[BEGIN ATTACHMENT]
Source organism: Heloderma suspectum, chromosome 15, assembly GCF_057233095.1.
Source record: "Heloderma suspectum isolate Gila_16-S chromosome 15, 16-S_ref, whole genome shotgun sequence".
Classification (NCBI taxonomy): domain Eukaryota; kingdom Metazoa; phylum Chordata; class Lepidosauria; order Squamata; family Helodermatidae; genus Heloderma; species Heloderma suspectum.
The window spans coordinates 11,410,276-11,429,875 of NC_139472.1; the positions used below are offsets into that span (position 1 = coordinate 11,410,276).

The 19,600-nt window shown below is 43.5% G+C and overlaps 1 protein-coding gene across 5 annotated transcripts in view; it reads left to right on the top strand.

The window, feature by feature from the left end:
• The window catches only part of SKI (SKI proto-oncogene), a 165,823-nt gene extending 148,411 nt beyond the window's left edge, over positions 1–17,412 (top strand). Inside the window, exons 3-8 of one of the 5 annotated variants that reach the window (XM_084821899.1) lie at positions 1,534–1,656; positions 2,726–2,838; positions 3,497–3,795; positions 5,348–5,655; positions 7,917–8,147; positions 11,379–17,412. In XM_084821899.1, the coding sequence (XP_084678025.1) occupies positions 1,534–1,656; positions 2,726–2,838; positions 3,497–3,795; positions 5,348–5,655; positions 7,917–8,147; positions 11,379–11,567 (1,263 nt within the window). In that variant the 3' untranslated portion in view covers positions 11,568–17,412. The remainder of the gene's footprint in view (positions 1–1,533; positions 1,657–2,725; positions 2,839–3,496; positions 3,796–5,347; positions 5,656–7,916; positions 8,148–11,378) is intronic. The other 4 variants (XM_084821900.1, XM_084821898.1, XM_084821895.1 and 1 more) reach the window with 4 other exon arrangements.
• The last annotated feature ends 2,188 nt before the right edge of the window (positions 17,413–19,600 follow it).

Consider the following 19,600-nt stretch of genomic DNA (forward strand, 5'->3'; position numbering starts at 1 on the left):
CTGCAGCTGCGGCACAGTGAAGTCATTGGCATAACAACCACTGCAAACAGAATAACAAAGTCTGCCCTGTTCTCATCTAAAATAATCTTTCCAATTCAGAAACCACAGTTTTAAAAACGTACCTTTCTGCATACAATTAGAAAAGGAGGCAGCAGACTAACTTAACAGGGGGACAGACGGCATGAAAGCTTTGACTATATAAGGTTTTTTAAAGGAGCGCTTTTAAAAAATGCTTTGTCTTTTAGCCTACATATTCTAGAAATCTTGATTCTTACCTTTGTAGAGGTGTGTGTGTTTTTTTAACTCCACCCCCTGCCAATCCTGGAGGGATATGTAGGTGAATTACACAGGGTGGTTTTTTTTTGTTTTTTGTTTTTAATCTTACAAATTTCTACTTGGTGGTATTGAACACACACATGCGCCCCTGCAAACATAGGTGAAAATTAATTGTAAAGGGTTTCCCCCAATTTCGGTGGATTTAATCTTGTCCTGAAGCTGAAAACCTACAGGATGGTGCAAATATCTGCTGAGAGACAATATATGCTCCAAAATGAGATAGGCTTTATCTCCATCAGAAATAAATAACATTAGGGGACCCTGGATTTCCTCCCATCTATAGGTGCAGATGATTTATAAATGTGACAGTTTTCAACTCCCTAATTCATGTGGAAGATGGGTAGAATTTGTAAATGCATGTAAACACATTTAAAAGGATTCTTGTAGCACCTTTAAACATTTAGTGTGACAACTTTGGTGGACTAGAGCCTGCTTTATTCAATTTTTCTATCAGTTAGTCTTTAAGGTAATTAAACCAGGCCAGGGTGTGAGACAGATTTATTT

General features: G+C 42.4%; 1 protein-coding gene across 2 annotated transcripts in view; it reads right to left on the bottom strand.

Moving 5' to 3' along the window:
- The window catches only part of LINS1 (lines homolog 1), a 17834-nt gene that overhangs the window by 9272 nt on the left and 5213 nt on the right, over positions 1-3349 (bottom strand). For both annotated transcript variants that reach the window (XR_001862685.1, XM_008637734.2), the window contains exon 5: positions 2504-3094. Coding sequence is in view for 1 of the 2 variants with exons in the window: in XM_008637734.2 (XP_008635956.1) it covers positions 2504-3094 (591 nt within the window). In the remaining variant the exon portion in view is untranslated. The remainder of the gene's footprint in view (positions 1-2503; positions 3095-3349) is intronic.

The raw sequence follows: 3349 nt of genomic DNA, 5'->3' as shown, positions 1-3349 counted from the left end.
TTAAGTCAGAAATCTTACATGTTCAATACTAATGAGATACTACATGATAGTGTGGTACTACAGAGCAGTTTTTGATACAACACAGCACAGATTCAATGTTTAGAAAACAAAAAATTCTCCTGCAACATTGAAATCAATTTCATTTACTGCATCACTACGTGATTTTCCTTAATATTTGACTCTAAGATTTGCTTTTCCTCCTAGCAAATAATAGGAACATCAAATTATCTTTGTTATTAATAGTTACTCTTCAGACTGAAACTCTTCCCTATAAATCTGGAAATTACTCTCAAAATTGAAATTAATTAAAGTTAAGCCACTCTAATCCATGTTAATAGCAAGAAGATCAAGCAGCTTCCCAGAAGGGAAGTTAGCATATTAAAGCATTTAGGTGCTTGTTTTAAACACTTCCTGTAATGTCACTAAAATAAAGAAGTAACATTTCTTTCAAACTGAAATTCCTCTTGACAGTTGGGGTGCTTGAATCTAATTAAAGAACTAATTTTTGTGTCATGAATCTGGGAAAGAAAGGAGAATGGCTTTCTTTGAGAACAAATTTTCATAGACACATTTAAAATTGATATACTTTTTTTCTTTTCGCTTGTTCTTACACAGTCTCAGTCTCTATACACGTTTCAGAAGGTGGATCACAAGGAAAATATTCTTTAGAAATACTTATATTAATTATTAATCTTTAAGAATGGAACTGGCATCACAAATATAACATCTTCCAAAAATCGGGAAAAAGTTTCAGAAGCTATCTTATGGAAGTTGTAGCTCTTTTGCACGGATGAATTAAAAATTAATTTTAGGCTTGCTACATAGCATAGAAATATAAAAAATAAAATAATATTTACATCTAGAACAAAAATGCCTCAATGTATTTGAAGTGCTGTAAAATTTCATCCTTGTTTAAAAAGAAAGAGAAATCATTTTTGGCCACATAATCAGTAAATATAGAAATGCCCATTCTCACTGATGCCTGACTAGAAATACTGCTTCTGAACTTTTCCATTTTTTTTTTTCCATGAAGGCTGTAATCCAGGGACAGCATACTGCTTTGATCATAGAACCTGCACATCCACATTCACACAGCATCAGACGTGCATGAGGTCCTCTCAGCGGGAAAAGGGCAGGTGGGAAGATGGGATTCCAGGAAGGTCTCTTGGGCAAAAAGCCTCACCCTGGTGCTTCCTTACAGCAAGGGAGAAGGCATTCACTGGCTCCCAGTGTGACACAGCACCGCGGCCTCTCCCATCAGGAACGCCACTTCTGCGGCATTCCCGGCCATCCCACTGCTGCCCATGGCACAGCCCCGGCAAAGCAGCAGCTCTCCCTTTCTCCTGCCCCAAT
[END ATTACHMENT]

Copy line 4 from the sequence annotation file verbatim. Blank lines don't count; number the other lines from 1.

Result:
The window spans coordinates 11,410,276-11,429,875 of NC_139472.1; the positions used below are offsets into that span (position 1 = coordinate 11,410,276).